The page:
While water-powered grist mills were often built with sturdy stone walls, they still tended to have a low survival rate.
For one thing, the buildings nearly always had to be located along good-sized streams, making them particularly vulnerable to floods.
And then all that grain dust that would be kicked up whenever the millstones were turning: very flammable. Many restored mills in existence today are simply not the originals that had been initially constructed at the site.
Here in the Shenandoah Valley, grist mills faced an additional threat during the Civil War, being a major target of Union Army troops who were intent upon wiping out the fertile and productive Breadbasket of the Confederacy.
But the Burwell-Morgan Mill, located in the Clarke County, Va. village of Millwood, did manage to escape harm during the Civil War. In fact, it reportedly kept very busy during the war years serving both sides.
And then Union raiders tended to go easier with communities on the fringes of the local plantations, where slaves lived. Millwood apparently was one of those tiny villages.
But since Burwell-Morgan Mill had been built back in 1782, this story is really not about the Civil War.Read more...
Cooler, shorter days. A daily transformation of nature, going on right there in front of our eyes. Outdoor colors flame with beauty and soon the forest trails are covered with leaves. It’s the month that history is recreated on the battlefields lands and fall festivals dot the scenic landscape. As they have done for millennia, the seasons are changing ...and we don’t ever want to miss a minute of it. It’s October in the Valley!
Old Town Winchester. A Savory Taste of Winchester: Culinary Food and Wine Tours. Weekly event: Tuesdays, Thursdays, Fridays, and Saturdays until Dec. 30. For more information, visit oldtownwinchester.org
103 S. Main St. Water St. Window Gallery. Women-oriented heath display for Breast Cancer Awareness Month. Runs through October. Free admission. For more information, call 540-442-8188 or visit www.oasisartgallery.org
126 S. Wayne Ave. Members and Hallway Galleries. Artists Choice. Runs through October. For more information, call 540-949-7662 or visit www.svacart.com
Museum of the Shenandoah Valley, 901 Amherst St. Tones of a New Day: Works of Radford Wine. Glen Burnie House Drawing Room. Runs through Dec. 31. For more information, call 1-888-556-5799 or visit www.themsv.org
10 S. Market St. Much Ado. Student Matinee. Talkback session follows performance. Hosted by American Shakespeare Center. For more information, call 540-851-1733 or visit www.americanshakespearecenter.com
41 Court Square. The Royal Opera House Presents film series. La Boheme, An Opera in 4 Acts. Theater members receive 20 percent off and free popcorn. The Royal Opera and The Royal Ballet, performing with the Orchestra of the Royal Opera House. Tickets: Adults, $14. Students, $10. Seniors, $12. For more information, call 540-433-9189 or visit www.valleyarts.org/cst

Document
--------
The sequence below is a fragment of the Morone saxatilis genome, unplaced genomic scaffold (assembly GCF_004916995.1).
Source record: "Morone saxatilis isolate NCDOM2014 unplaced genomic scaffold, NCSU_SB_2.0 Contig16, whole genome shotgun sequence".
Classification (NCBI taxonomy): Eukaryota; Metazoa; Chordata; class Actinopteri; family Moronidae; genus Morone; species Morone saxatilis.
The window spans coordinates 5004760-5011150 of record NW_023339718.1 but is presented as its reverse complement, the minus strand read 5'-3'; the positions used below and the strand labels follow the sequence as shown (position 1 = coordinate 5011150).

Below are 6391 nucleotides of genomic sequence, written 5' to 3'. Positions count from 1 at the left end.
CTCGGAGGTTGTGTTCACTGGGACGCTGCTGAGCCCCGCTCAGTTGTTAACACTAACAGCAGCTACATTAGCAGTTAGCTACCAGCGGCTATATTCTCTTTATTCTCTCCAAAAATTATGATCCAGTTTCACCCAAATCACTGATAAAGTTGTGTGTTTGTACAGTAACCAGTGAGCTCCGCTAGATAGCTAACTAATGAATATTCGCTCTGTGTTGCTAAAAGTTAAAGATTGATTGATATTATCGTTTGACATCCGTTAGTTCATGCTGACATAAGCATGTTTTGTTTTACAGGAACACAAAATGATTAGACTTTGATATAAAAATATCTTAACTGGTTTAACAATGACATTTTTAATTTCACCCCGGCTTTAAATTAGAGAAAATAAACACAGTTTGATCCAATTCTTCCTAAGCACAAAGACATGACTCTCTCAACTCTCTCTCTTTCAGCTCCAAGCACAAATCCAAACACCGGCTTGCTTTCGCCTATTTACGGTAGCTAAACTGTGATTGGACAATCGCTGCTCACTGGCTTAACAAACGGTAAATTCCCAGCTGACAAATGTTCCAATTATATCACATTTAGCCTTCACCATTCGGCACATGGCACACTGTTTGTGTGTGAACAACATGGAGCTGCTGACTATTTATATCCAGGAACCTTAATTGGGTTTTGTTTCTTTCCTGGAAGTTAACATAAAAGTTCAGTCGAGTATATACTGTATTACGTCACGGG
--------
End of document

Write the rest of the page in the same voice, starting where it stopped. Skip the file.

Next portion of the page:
15 N. Loudoun St. Mike Frazier and The Dying Wild Elegy Album Release Party, with X-Ray Cat, American Pinup, and Rebuilder. Doors open at 6 p.m. For more information, call 540-665-2878 or visit www.brightboxwinchester.com
Shenandoah Volunteer Fire Company, Shenandoah Community Center. Doors open at 5 p.m. Games start at 6:30 p.m.
Cleo Driver Miller Art Gallery. Art Doesnt have to be a Certain Way, paintings by Kaye Lipscomb, Beverley St. Studio School in Staunton, Va. Runs Oct 2. through Nov. 8. Open 8 a.m. to 12 a.m. Monday - Thursday, 9 a.m. to 5 p.m. Friday and Saturday, and 1 p.m. to 11 p.m. on Sunday. Artists Talk and Reception Oct. 2, 5 p.m. to 7 p.m. Free admission, open to the public. For more information, visit bridgewater.edu
Ross Performing Arts Center, 521 W Main St. Signature Speaker Series program. Jim Lawson: Shenandoah-The Untold Stories Behind the Impossible Park. Admission: Pay-what-you-will. For more information, call 540-943-9999 or visit waynetheatre.org
ShenandoahValley.com is owned and operated by Shenandoah Valley Productions, a little “mom-and-pop” business, but one that’s located right here in the region. Our mission has long been to showcase the area’s visual beauty, unique “Valley” people and culture and, of course, some really, really rich history.
We first fell in love with Virginia in 1970, courtesy of the U.S. Navy, stationed in Norfolk. That was the year Virginia officially declared itself “for lovers.” But for us, the real love affair started in 1977, when we first visited the Shenandoah Valley on our wedding night. We moved here a year later, and well ...we are still here!
So it’s kind of a long story how we got from 1978 to this website, but here it is.
Website background photos are provided by a select group of photographers from across the region who share their own love of the Valley through the lenses of their cameras. Words alone may not really describe the place.
Our regional events listings are always up to date, and we’re not really selling anything on here. In fact, we get no outside funding, but are wholly independent. Like many of our friends and neighbors who also feel blessed to live here, free and independent, surrounded by peace and beauty.
Each month we head out to some part of this diverse region and do a feature story and travel video about it -- some cool event, piece of history or special place that makes the name "Shenandoah" so uniquely known worldwide.
So, come and set a spell, and please also consider making a donation. Either way, we’re glad you stopped by. Come on back to see us again!
Oh, and please visit our Facebook page, too.
Downtown Front Royal has several attractions within walking distance of one another: a gazebo park, main street shopping, a visitor center and two Civil War museums.